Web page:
That world is full of laughter, horror, rapture and eddies and swells of despair. It’s an episodic work of great visual invention — from scene to scene, you never see what’s coming — that reminds you just how drearily conventional many movies are. You want three acts? How dull. A pretty protagonist? Oh, please. The triumph of the human spirit? Go away. Mr. Carax has nothing for you. What he has are weird tales; beautifully whirling, gyrating bodies; an anguished song, a sense of drift and the steady (heart) beat of lament.
It’s a gift for moviegoers to have this much freedom, and exhilarating. In “Holy Motors” you never know where Mr. Carax will take you and you never know what, exactly, you’re to do once you’re there. Sometimes you may be amazed or delighted; other times, you may feel restless or uninterested. No matter: there’s always another new vision coming up. If that sounds confusing, it isn’t. Although the movie doesn’t have an obvious narrative through line, its episodes are nonetheless deeply connected by mood, visual style and Mr. Lavant. They are connected, in other words, by Mr. Carax’s singular, fluid artistic vision. And while at times it feels as if “Holy Motors” had been cobbled together from a million movies, it mostly, wonderfully, feels unlike anything else: it’s cinema reloaded.
— Manohla Dargis, “It’s Not About the Destination, but About the Dizzying Ride”
(Source: The New York Times, via ibad)
“He calls my health care law Obamacare. I call his plan Romney doesn’t care.”
A Catholic Classmate Rethinks His Religion
A few highlights from a short essay written by one of my favorite NYT columnists, Frank Bruni. Read it here: http://www.nytimes.com/2012/03/25/opinion/sunday/bruni-a-catholic-classmate-rethinks-his-religion.html?_r=1&ref=frankbruni
- This man attended Catholic services every Sunday in a jacket and tie, feeling that church deserved such respect. He grew up in the South, in a setting so homogenous and a family so untroubled that, he said, he had no cause to question his parents’ religious convictions, which became his.
- He also read books on church history and, he said, “was appalled at the behavior of the church while it presumed to teach all of us moral behavior.” How often had it pushed back at important science? Vilified important thinkers?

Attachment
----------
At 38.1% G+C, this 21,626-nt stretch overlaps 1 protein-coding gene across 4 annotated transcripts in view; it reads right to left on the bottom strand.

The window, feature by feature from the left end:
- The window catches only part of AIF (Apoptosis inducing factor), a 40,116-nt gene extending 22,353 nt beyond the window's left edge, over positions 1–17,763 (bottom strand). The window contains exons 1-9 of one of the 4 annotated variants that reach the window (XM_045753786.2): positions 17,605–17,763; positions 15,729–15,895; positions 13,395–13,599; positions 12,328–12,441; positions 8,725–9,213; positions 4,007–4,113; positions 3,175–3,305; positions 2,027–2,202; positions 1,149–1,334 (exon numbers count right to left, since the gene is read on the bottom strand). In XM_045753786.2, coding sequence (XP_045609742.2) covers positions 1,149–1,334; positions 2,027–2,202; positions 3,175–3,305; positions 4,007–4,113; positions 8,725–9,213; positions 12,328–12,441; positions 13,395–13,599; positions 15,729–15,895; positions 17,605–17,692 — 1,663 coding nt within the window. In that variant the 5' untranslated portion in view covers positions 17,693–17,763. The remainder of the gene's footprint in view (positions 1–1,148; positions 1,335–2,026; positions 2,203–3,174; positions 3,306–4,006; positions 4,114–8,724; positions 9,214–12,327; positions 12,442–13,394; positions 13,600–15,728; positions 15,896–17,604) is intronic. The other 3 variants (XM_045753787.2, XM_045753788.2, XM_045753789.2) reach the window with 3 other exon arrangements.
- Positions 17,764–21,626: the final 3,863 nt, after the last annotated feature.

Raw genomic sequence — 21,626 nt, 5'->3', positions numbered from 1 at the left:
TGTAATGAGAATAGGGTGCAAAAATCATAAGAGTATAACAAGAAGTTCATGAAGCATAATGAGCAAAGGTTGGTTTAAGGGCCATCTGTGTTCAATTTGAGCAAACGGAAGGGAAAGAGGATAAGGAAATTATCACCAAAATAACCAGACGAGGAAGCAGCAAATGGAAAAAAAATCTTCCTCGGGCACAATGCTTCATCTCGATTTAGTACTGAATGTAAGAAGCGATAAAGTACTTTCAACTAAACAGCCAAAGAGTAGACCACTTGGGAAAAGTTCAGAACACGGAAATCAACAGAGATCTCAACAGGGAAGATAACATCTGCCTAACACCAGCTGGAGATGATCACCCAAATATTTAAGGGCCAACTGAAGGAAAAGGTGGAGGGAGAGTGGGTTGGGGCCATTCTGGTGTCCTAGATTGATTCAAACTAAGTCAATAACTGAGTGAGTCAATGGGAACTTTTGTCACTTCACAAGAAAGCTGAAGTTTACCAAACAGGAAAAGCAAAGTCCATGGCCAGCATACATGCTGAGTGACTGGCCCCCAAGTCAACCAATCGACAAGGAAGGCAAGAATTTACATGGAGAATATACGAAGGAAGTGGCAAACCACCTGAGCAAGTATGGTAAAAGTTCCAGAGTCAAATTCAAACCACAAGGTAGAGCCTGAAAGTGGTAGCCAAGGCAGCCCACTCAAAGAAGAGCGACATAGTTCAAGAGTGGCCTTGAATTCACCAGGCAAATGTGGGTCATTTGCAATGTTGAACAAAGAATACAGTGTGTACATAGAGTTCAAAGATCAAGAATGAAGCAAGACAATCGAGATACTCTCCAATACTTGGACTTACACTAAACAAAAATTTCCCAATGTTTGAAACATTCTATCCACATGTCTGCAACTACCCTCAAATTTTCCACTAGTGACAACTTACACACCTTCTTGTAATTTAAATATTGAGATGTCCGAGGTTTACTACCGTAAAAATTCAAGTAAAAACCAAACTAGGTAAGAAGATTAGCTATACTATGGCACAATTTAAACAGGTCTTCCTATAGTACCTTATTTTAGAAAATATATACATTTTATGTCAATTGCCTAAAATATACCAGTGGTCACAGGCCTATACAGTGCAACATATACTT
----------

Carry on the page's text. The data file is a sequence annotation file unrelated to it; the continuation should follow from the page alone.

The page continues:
- “There’s a lot of wisdom [in the Bible],” he added, “but it’s a real mistake not to think about it critically.”
- “In all centuries, through all history, women have ended pregnancies somehow,” he said. “They feel so strongly about this that they will attempt abortion even when it’s illegal, unsafe and often lethal. In decades past, many American women died from botched abortions. But with abortion’s legalization, “those deaths virtually vanished.”
- And in too many religious people he sees inconsistencies. They speak of life’s preciousness when railing against abortion but fail to acknowledge how they let other values override that concern when they support war, the death penalty or governments that do nothing for people in perilous need.
- He has not raised his young children in any church, or told them that God exists, because he no longer believes that. But he wants them to have the community-minded values and altruism that he indeed credits many religions with fostering. He wants them to be soulful, philosophical.
- “Religion too often demands belief in physical absurdities and anachronistic traditions despite all scientific evidence and moral progress.”
Get to know your Tumblrer.
What is your middle name? Ria
What are you passionate about? several things, maybe the most passionate about soccer and reading the New York Times.
Zebra or leopard print? I think both are tacky, zebra print less so.
Do you have any fears? needles
Silver or gold? Silver- goes with almost everything
Top three places to visit. Turkey, Ireland, and Spain.
How many siblings do you have? one younger sister
Where are you from? NJ
First career you wanted as a child. a marine biologist. for a long time i thought i would study animals, until i got older and realized how uninteresting a lot of science is
What’s your sign? Aries
Future names of your children. Dallas and Donovan
What are you listening to right now? “La Mer” by Julio Iglesias
Do you believe in fate/destiny? No
What are your career goals? something to do with writing, Middle Eastern relations, or film.
What is your favorite colour? pink and grey
What is your favorite flower? tulips?
What was the first concert/show you attended? WHY? (that’s the name of the band)
Something you are working on right now. Take home exam for my Constitutional History class
Have you ever had a near-death experience? When I was in Orlando as a kindergartener, the elevator in my hotel got stuck mid-journey for like ten minutes. Honestly this was not actually a near-death experience but my mom acted like it was one.
Are you a procrastinator or do you get things done early? Hm I try to keep up with all of my readings and assignments, but I’m rarely done with anything early
Left or right handed? I’m practically ambidextrous! I taught myself to write with my left hand in ninth grade
TV Shows you watch regularly. Breaking Bad, Parks and Recreation, Southland, Pretty Little Liars
Halloween costume idea for this year? D.W. Read
What is your relationship status? single
Last movie you watched. Ghost World (2001). Do more movies, Thora Birch! I miss you
Your best friend’s name. yeah i’m not five years old
A song that’s been stuck in your head. ”Myth” by Beach House / “R U Mine?” by Arctic Monkeys
A book you want to read/have recently read. just read Isaac Babel’s STUNNING short stories for my Russian lit class.
Answering questions about myself is always fun!
(Source: quaffle, via alifeinhyperbole)